Previous studies of the evolutionary relationships among alphaviruses have relied on phylogenetic analyses of either partial or complete sequences from one or more of the seven protein genes (35, 73, 80). Overall, these studies have produced relationships in agreement with the antigenically based approaches used traditionally for alphavirus classification (4, 7, 77). For example, viruses in the VEE (49, 76), EEE (2, 75), and WEE antigenic complexes (80) have each been shown to be monophyletic (WEE complex for the envelope glycoproteins only). Additionally, phylogenetic studies have shown that most of the New World viruses in the WEE antigenic complex (WEEV, Highlands J virus, Fort Morgan virus, and Buggy Creek virus [a variant of Fort Morgan virus]) are descendants of an ancestral alphavirus that resulted from a recombination event; recombination combined the E2 and E1 envelope protein genes from a Sindbis-like virus and the remaining genes from an EEEV-like ancestor (19, 80). The Old World serogroups have been studied in less detail; the chikungunya, o'nyong-nyong, Semliki Forest, and Ross River viruses, belonging to the Semliki Forest virus complex, are monophyletic in some analyses and paraphyletic in others, with Middelburg virus falling into this group in some trees (73, 79).
To provide a more complete understanding of the evolutionary history and mechanisms of emergence of alphaviruses, we conducted a comprehensive examination of the evolution of the genus by sequencing most of the E1 envelope glycoprotein gene for representatives of all alphavirus species (77), as well as major antigenic subtypes and varieties (4). Using phylogenetic methods, these sequences were used to reexamine the evolutionary history and systematics of the genus.
The virus strains used in this study are listed in Table Table1.1. Viruses were diluted and passaged on BHK-21 or Vero 76 cells at a low multiplicity of infection. After approximately 75% of the cells exhibited cytopathic effects, the virus present in the supernatant was concentrated by precipitation with 7% polyethylene glycol and 2.3% NaCl (24). The virus pellet was resuspended in 150 μl of TEN (Tris-EDTA-NaCl) buffer, and 2 ml of Trizol LS (Gibco BRL, Bethesda, Md.) was added in preparation for RNA extraction in accordance with the manufacturer's protocol.
RNA was extracted from one-half of each virus-Trizol suspension in accordance with manufacturer's protocols as described previously (8). cDNAs were synthesized from the RNA by using a poly(T) oligonucleotide primer (T25V-Mlu; 5′-TTACGAATTCACGCGT25V-3′ or T19V). PCR amplification was performed on the first-strand cDNA by using the poly(T) primer and a forward primer designated α10247A (5′-TACCCNTTYATGTGGGG-3′). Thisforward primer anneals to a highly conserved sequence that encodes the putative fusion domain of the E1 protein, and this conservation allowed us to amplify most of the E1 glycoprotein gene from a wide variety of highly divergent alphaviruses. Amplification of the carboxy portion of the E1 gene and the 3′ noncoding region utilized the following parameters: 30 cycles of denaturation at 95°C for 30 s, primer annealing at 49°C for 30 s, and extension at 72°C for 3 min. A 10-min final extension was used to ensure complete product synthesis. For the virus designated Ag80-663, for which the above primer pairs were unsuccessful, the T25V-Mlu primer was used in conjunction with primer E/V7514(+) (5′-ACYCTCTACGGCTRACCTRA-3′) to amplify the entire 26S subgenomic message region. Sequencing was performed on this strain by gene walking using sequentially designed primers (see Table Table22).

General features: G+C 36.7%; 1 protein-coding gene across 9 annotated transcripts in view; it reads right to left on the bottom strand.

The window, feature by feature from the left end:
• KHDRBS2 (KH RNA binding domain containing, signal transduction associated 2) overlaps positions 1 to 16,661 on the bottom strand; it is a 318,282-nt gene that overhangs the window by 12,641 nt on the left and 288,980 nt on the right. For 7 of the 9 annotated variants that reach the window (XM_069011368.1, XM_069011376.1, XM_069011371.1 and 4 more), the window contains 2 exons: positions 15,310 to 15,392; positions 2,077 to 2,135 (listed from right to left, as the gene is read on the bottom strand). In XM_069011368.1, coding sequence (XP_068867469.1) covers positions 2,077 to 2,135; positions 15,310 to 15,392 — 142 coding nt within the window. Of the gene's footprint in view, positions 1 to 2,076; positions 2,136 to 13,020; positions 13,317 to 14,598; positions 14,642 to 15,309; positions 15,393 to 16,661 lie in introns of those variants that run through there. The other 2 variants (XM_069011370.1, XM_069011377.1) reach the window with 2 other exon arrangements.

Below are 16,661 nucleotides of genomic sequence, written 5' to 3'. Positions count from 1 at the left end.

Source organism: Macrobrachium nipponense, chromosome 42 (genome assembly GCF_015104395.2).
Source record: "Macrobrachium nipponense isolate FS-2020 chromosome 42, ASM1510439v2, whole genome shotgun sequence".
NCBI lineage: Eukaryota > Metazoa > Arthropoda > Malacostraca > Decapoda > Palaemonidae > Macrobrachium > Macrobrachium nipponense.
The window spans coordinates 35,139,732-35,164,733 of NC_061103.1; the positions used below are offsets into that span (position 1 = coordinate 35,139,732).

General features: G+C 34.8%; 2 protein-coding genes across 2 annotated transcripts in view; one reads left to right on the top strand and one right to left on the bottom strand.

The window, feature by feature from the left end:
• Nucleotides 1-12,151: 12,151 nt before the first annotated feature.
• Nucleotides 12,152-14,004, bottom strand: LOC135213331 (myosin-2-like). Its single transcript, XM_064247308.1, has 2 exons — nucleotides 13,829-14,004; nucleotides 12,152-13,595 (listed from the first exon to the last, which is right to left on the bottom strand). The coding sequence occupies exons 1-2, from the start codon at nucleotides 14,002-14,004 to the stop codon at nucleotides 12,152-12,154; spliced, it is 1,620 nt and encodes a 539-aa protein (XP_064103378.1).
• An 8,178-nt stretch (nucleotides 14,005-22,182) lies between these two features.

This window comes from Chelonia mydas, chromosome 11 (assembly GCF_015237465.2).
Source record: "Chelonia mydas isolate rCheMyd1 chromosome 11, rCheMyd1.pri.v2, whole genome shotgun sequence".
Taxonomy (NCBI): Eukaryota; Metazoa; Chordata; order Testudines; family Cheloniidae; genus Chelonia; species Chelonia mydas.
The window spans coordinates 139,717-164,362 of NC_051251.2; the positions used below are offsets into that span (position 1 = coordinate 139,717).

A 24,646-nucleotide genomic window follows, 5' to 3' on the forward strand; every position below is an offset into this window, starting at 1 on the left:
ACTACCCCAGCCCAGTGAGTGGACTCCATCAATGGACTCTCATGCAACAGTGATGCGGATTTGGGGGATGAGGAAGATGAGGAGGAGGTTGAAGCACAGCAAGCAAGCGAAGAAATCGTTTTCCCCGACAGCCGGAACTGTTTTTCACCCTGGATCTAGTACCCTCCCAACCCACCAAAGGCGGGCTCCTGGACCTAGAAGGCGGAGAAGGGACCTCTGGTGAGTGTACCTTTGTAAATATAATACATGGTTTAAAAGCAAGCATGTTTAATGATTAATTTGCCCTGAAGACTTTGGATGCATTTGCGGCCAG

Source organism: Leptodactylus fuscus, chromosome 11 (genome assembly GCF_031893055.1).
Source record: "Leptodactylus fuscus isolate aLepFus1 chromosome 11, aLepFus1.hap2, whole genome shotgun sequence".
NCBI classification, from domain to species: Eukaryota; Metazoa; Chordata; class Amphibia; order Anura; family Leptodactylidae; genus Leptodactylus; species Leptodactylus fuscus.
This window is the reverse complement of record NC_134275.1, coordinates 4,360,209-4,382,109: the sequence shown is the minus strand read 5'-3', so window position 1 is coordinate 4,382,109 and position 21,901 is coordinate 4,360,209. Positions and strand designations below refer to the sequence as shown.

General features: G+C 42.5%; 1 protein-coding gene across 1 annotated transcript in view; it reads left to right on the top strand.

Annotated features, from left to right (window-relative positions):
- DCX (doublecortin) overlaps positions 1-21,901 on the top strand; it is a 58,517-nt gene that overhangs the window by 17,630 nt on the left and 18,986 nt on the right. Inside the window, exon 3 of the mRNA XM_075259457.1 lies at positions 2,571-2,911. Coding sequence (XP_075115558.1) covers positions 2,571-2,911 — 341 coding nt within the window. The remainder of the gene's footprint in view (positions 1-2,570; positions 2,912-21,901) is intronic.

PCR products ranging in size from 1.1 to 1.8 kb were isolated from 1% agarose gels. The cleaned DNA fragments were either sequenced directly or cloned into pBluescript II SK (Stratagene, La Jolla, Calif.) that had been linearized with SmaI. Restriction enzyme SmaI was included in the ligation reaction to reduce the religation of the vector upon itself. White bacterial colonies were screened for plasmids containing inserts of the correct size. Two selected clones were sequenced by using plasmid-specific T7 promoter and M13 reverse primers. Additional internal sequence was obtained by using virus-specific primers as indicated in Table Table2.2. Sequencing was performed by using an Applied Biosystems (Foster City, Calif.) Prism 377 sequencer and BigDye automated DNA sequencing kit. Deduced amino acid sequences were aligned with those of other alphaviruses sequenced previously (Table (Table1)1) by using the PILEUP program in the University of Wisconsin Genetics Computer Group package (10) with manual refinements to preserve codon homology. Pairwise comparisons were performed with PAUP (61) and the GAP program within the Genetics Computer Group package.
Phylogenetic analyses were performed on both the nucleotide and translated amino acid sequences for the E1 gene or complete 26S sequence by using the PAUP program (61). The heuristic algorithm was employed for the maximum-parsimony analysis. The neighbor-joining distance matrix algorithm was used with the Kimura 2 parameter and F84 corrections. Bootstrap resampling to determine confidence values on the groupings within trees was performed with 1,000 replicates (12). For the generation of a maximum-likelihood model for alphavirus sequence evolution, closely related sequences of many different strains of EEEV (2), VEEV (49), WEEV (80), Highlands J virus (8), and chikungunya virus (48) were analyzed to avoid the effects of superimposed nucleotide substitutions. Tree topologies determined previously were used to estimate the transition-transversion ratios and gamma values for the unevenness in the distribution of substitutions across nucleotide sites using the PAUP program (61). These estimates were then used to search for maximum-likelihood trees for the Alphavirus genus.